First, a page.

- Multiple applications. Specific applications of synthetic biology are mentioned in about one third of pages linked to synthetic biology tweets. Medical and healthcare applications (at around one-fifth of all application references) slightly edge out others, followed by applications related to energy and environment, food and agriculture, and consumer products. This widening out of discussion about synthetic biology applications from medical domains to a broad array of resource, intermediate, and consumer sectors surely suggests the need for policymakers and other stakeholders to consider how current regulatory systems will deal with the potential variety and diversity of synthetic biology applications. Military and non-peaceful applications of synthetic biology are discussed in only about 5% of webpages, in contrast to their representation in the academic literature.
Military and non-peaceful applications of synthetic biology are discussed in only about 5% of webpages, in contrast to their representation in the academic literature.
- Concerns. The safety of synthetic biology is currently a most prominent issue, highlighted in about two-fifths of webpages linked to synthetic biology tweets. Ethical concerns and issues related to fairness and social justice are each discussed in around 20% of webpages. About one-tenth of webpages raise other issues including concerns related to hubris and religion. Again, there is a signal here to policymakers – and also to companies seeking to commercialise synthetic biology - to pay attention to safety, ethical, and other concerns and to address the issues raised.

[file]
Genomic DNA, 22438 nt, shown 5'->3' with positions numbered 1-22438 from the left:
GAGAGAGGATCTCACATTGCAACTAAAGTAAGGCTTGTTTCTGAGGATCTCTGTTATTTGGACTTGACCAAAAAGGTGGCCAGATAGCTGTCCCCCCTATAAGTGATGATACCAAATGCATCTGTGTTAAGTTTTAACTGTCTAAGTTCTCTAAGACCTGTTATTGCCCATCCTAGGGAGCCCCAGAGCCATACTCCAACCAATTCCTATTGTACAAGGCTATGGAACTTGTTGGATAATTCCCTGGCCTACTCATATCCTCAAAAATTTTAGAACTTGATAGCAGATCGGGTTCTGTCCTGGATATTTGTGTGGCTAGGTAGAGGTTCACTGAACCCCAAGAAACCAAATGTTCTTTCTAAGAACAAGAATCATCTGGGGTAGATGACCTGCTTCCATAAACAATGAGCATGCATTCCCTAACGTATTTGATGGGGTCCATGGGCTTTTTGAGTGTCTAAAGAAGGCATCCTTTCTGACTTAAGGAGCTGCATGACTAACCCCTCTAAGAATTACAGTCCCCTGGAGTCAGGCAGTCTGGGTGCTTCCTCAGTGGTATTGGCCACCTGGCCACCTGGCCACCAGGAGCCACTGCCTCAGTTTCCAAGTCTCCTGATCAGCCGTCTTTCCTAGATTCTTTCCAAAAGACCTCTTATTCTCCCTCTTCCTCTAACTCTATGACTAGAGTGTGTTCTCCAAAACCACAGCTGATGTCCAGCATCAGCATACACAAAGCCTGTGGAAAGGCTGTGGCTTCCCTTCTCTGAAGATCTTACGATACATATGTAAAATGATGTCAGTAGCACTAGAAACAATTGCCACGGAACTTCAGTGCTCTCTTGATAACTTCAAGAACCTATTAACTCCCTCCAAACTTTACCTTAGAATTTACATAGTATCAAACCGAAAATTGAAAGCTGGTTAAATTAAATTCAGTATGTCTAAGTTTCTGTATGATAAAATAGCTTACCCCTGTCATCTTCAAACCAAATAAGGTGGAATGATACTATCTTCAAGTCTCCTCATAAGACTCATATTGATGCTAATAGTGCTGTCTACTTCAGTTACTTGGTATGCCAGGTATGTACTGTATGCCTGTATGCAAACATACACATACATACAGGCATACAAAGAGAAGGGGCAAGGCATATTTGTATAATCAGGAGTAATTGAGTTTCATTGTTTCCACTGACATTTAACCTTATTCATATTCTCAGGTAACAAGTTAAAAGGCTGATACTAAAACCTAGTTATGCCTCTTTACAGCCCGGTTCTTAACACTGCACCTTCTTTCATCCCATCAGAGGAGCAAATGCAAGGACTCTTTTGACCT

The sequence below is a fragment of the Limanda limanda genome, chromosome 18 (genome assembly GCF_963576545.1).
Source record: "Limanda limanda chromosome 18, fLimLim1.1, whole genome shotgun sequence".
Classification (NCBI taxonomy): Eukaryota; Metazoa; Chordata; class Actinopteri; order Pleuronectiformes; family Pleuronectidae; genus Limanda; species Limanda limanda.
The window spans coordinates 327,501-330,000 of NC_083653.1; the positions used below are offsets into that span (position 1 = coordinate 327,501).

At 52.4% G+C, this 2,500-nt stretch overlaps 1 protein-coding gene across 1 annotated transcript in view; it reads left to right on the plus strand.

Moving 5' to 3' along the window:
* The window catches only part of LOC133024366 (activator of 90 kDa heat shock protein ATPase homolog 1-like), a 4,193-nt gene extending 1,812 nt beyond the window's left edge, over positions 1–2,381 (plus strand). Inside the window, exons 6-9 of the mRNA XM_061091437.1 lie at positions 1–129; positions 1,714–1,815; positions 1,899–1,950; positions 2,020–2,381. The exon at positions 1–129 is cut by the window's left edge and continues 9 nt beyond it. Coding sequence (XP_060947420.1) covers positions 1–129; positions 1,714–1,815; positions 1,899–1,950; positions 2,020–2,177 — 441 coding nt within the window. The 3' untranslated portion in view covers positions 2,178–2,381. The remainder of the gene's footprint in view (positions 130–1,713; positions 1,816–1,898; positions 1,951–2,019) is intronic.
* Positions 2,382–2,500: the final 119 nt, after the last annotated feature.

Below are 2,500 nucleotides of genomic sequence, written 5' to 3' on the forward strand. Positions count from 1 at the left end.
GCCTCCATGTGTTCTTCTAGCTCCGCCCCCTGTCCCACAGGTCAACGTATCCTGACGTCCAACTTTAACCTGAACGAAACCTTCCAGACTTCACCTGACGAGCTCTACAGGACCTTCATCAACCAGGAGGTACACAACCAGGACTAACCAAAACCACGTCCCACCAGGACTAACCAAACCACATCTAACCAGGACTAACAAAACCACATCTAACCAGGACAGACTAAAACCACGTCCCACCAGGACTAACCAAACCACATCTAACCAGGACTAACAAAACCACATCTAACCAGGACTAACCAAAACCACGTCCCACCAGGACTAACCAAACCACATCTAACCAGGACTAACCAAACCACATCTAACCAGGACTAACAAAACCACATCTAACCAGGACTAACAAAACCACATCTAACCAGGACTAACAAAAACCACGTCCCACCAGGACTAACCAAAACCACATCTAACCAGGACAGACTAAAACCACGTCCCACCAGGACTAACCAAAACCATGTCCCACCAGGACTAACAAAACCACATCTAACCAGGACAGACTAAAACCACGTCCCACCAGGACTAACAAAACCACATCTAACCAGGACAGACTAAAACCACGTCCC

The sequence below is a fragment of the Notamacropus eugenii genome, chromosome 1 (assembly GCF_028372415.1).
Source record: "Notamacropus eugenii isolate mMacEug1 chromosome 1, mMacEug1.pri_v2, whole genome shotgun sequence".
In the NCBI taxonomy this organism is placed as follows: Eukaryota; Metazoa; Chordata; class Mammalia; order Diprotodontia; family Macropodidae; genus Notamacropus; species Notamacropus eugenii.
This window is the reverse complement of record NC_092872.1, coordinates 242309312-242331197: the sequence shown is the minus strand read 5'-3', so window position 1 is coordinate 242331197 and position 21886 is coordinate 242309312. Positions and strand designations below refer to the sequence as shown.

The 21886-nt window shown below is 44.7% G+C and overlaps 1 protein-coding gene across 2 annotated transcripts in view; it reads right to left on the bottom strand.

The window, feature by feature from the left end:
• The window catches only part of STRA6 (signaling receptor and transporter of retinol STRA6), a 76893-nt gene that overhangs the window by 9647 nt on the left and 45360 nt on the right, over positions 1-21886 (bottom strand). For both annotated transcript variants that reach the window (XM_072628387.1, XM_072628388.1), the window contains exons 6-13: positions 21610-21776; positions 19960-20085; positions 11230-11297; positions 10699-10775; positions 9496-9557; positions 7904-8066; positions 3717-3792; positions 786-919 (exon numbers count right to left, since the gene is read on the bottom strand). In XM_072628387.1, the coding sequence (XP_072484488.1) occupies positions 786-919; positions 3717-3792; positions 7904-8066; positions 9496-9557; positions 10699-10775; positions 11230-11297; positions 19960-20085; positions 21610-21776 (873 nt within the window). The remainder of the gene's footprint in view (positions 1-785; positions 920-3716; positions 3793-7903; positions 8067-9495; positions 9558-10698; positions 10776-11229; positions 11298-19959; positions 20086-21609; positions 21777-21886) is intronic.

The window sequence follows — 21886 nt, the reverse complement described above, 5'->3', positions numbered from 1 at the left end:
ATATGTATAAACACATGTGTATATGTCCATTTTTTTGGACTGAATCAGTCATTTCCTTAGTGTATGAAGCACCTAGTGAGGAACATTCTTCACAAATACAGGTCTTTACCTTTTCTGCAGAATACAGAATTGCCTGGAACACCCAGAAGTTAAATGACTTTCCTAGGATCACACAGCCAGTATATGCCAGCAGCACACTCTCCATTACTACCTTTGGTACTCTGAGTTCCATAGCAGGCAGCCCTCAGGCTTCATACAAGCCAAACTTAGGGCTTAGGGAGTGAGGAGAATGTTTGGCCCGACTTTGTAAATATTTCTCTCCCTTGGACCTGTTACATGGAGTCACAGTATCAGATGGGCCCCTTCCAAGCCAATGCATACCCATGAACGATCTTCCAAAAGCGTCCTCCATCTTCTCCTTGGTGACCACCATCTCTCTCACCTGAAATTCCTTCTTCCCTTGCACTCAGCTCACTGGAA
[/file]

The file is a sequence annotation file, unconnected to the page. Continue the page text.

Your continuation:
- Linkages. Mapping applications to concerns reveals interesting results. A mention of a specific application significantly (around two times) increases the probability of raising any type of concerns; fairness and social justice concerns are linked with a mention of a specific application to a higher extent than other concerns. Concerns about synthetic biology are amplified in discussions of a specific product.
- Expectations of government. Some 20% of the webpages discuss expectations of governments and regulatory bodies. Government is expected to intervene to address safety and social justice concerns, although expectations vary by specific applications.
These results indicate the breadth and nature of discussion of applications, expectations and concerns related to synthetic biology in social media and on the web. Exchanges about applications come with discussion about safety and equity issues rather than less tangible ethical debates.
We continue working on this rich dataset we have collected. We will present more detailed findings in open-access work, further explain the methods, and share our data when the project is complete.
Visualisation of the data available here